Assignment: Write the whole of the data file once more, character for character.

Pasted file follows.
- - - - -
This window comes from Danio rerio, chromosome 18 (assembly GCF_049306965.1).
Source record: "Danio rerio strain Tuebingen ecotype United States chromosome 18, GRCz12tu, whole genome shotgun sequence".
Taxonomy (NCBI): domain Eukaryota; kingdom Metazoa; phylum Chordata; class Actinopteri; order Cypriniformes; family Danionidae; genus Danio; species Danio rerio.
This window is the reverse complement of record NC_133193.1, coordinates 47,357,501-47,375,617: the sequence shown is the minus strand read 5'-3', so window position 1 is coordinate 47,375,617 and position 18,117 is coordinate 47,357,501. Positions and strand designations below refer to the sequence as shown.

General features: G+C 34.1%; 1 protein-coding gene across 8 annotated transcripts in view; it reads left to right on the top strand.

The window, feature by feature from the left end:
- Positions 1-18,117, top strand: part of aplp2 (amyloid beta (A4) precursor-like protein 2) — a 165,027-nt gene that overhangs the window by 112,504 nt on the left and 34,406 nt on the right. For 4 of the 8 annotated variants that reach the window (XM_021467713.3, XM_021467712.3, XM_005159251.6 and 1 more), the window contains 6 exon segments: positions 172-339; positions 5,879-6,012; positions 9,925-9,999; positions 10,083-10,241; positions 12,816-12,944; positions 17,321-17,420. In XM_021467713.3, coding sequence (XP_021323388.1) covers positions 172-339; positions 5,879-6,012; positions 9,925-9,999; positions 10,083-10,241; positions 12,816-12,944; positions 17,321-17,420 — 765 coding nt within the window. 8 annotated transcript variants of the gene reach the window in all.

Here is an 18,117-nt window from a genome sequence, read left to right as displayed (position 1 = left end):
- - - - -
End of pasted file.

This window comes from Danio rerio, chromosome 18 (assembly GCF_049306965.1).
Source record: "Danio rerio strain Tuebingen ecotype United States chromosome 18, GRCz12tu, whole genome shotgun sequence".
Taxonomy (NCBI): domain Eukaryota; kingdom Metazoa; phylum Chordata; class Actinopteri; order Cypriniformes; family Danionidae; genus Danio; species Danio rerio.
This window is the reverse complement of record NC_133193.1, coordinates 47,357,501-47,375,617: the sequence shown is the minus strand read 5'-3', so window position 1 is coordinate 47,375,617 and position 18,117 is coordinate 47,357,501. Positions and strand designations below refer to the sequence as shown.

General features: G+C 34.1%; 1 protein-coding gene across 8 annotated transcripts in view; it reads left to right on the top strand.

The window, feature by feature from the left end:
- Positions 1-18,117, top strand: part of aplp2 (amyloid beta (A4) precursor-like protein 2) — a 165,027-nt gene that overhangs the window by 112,504 nt on the left and 34,406 nt on the right. For 4 of the 8 annotated variants that reach the window (XM_021467713.3, XM_021467712.3, XM_005159251.6 and 1 more), the window contains 6 exon segments: positions 172-339; positions 5,879-6,012; positions 9,925-9,999; positions 10,083-10,241; positions 12,816-12,944; positions 17,321-17,420. In XM_021467713.3, coding sequence (XP_021323388.1) covers positions 172-339; positions 5,879-6,012; positions 9,925-9,999; positions 10,083-10,241; positions 12,816-12,944; positions 17,321-17,420 — 765 coding nt within the window. 8 annotated transcript variants of the gene reach the window in all.

Here is an 18,117-nt window from a genome sequence, read left to right as displayed (position 1 = left end):